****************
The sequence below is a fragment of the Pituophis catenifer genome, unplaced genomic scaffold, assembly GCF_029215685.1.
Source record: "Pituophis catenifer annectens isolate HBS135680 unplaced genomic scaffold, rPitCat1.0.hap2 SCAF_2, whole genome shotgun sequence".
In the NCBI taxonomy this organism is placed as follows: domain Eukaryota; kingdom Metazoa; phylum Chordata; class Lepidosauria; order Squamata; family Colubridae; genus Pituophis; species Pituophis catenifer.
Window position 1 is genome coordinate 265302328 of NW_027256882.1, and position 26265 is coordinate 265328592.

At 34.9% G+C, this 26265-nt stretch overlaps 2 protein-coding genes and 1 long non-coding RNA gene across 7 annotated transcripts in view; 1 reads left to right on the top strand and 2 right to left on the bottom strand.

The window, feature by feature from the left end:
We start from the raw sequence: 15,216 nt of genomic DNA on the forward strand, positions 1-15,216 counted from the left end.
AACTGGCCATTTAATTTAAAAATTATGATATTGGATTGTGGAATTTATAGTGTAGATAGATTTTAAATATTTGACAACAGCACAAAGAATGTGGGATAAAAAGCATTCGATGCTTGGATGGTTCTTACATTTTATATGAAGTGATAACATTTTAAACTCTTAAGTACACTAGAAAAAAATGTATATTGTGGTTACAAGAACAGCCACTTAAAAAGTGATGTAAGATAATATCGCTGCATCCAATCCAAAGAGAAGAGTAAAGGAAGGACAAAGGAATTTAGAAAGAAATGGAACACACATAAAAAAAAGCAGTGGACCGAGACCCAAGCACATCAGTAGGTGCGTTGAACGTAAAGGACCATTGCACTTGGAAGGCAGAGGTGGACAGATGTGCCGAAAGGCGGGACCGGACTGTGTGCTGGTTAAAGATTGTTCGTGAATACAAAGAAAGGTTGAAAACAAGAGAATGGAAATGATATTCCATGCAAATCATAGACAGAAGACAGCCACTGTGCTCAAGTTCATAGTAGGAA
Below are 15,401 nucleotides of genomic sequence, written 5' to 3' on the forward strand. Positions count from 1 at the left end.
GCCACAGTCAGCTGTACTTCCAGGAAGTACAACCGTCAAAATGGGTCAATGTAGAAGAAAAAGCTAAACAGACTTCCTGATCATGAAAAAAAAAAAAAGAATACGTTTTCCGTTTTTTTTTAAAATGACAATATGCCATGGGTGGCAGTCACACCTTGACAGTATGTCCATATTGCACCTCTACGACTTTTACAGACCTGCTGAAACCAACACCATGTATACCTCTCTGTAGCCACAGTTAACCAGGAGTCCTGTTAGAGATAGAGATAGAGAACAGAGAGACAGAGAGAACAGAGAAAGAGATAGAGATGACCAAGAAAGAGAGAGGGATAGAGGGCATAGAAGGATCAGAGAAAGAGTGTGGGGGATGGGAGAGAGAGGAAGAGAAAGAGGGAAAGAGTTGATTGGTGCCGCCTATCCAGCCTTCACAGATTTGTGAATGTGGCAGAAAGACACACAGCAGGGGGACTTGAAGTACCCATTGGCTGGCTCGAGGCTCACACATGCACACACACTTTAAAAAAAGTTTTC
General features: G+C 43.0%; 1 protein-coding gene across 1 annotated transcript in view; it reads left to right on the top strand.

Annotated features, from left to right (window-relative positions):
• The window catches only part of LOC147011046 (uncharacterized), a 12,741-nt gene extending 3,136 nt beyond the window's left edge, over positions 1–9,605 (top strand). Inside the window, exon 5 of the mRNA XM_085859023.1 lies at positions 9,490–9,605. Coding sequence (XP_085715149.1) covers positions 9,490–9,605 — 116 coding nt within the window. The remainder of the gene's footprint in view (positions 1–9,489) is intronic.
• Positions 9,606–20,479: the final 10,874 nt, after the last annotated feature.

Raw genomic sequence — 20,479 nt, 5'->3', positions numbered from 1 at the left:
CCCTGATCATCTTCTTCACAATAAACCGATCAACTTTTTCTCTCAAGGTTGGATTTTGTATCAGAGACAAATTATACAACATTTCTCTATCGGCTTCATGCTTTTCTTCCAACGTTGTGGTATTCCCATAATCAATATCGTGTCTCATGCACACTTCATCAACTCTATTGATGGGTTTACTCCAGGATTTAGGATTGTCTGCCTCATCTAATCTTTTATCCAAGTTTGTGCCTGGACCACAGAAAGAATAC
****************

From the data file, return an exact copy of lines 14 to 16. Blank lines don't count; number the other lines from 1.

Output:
• Positions 9,606–20,479: the final 10,874 nt, after the last annotated feature.

Raw genomic sequence — 20,479 nt, 5'->3', positions numbered from 1 at the left:
CCCTGATCATCTTCTTCACAATAAACCGATCAACTTTTTCTCTCAAGGTTGGATTTTGTATCAGAGACAAATTATACAACATTTCTCTATCGGCTTCATGCTTTTCTTCCAACGTTGTGGTATTCCCATAATCAATATCGTGTCTCATGCACACTTCATCAACTCTATTGATGGGTTTACTCCAGGATTTAGGATTGTCTGCCTCATCTAATCTTTTATCCAAGTTTGTGCCTGGACCACAGAAAGAATAC